Author Interviews

* you can find the original interviews and much more on my 'everything writing' blog (http://morgenbailey.wordpress.com), including author spotlights, guest posts, book reviews, flash fiction or poetry - new items posted 6am UK time Monday to Saturday and writing exercises at 6pm very weekday.

Tuesday, 26 February 2013

Author interview no.615 with poet and writer Clayton Bye (revisited)


Back in January 2013, I interviewed author Clayton Bye for my WordPress blog. I hope you enjoy it...
Welcome to the six hundred and fifteenth of my blog interviews with novelists, poets, short story authors, biographers, agents, publishers and more. Today’s is with poet and short story writer Clayton Bye. A list of interviewees (blogged and scheduled) can be found here. If you like what you read, please do go and investigate further.
Morgen: Hello, Clayton. Please tell us something about yourself, where you’re based, and how you came to be a writer.
ClaytonClayton: Hello Morgen. I’m a permanently disabled, 51 year-old author who spends my days stretched out on a couch with pillows at my back and who has a laptop that never sleeps. I’ve been writing since 1994, when I became old enough to understand I had collected the life-experiences necessary to write believable fiction and non-fiction. The disability, while unfortunate, has given me the opportunity to become a full-time writer (within the parameters of my illness). I live in Kenora, Ontario, Canada on the beautiful, world famous Lake of the Woods.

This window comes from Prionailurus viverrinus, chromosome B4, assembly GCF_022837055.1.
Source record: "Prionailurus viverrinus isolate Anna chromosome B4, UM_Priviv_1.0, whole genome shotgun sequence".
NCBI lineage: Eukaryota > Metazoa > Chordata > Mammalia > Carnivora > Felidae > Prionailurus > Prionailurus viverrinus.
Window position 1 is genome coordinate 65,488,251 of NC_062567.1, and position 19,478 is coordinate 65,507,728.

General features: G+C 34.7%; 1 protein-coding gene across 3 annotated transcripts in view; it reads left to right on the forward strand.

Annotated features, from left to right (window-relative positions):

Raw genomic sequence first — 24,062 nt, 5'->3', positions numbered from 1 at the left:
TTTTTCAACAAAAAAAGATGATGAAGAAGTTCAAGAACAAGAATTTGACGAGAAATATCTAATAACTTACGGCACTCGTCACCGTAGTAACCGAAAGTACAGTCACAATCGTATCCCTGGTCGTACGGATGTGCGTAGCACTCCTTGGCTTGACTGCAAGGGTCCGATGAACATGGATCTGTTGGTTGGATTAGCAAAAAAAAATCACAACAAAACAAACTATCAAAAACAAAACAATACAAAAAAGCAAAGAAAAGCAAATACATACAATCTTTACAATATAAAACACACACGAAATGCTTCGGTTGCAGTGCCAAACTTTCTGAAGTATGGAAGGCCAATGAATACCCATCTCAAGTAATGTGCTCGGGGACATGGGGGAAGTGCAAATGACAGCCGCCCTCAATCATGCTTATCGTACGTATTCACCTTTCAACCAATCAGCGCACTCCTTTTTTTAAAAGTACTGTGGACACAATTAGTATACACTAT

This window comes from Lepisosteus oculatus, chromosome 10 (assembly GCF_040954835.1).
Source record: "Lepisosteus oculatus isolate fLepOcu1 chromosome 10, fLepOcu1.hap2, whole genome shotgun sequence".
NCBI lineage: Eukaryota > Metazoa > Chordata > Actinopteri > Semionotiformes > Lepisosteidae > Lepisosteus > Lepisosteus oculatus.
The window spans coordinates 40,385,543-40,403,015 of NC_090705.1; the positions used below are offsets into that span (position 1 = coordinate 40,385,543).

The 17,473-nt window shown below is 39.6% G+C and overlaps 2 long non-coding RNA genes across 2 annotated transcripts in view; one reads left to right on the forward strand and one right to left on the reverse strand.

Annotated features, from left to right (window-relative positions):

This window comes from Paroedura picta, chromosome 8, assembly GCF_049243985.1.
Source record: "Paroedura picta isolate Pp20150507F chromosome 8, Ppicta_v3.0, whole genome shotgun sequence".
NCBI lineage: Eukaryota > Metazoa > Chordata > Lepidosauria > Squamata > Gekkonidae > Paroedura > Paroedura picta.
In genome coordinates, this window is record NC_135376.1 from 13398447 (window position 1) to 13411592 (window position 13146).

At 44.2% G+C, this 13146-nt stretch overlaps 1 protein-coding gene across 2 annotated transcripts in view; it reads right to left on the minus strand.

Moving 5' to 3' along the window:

Morgen: I get sciatica and sometimes I can’t stand up straight but I’m very fortunate that it happens once or twice a year. My heart goes out to you, having to suffer that all the time. My laptop (a Mac) also never sleeps, and hasn’t since I bought it. Apparently with electrical equipment, what kills them is powering them up / switching them off repeatedly. I have mine set to open all the programmes I need when it does get rebooted so it would take a while. Do you write poetry to form or as it comes? If to form, what are your favourites? Are some easier than others?
Clayton: I seem to write to a natural beat or rhythm. This makes it easy to structure my poetry to that form. There’s no reason for any particular restriction: it’s like writing a song, actually. I get the sound and some written lines to go with that music, then I go through the process of making everything fit. This is important, as I believe that by imposing structure, we create clarity of meaning. For example, if my rhythm is 4/7/4/7/2, then I must search for words to fit that structure while also saying exactly what I mean. I also find that the cadence one can achieve when reading such poetry to an audience often brings a greater emotional meaning to those people.
By the way, the longer the poem, the more difficult it becomes. And because I’m a firm believer in enjoying myself, I write short poems.
Morgen: I write very little poetry so I always learn something when speaking to poets, part of the reason I set up http://poetrywritinggroup.wordpress.com. Do you generally write rhyming or free verse?
Clayton: I prefer free verse, but have been known to go on the occasional rhyming binge. It’s a bit like being a reformed alcoholic.
Morgen: :) What have you had published to-date?
Clayton: I published a few poems in 2009 at Publishing Renaissance and (maybe) at the Write Room. But being a writer of books, rather than shorter forms, I decided to answer a certain inspiration and write a book of poems. This was self-published as an ebook in 2010 and as a paperback May 1st 2012.
Morgen: Have you had any rejections? If so, how do you deal with them?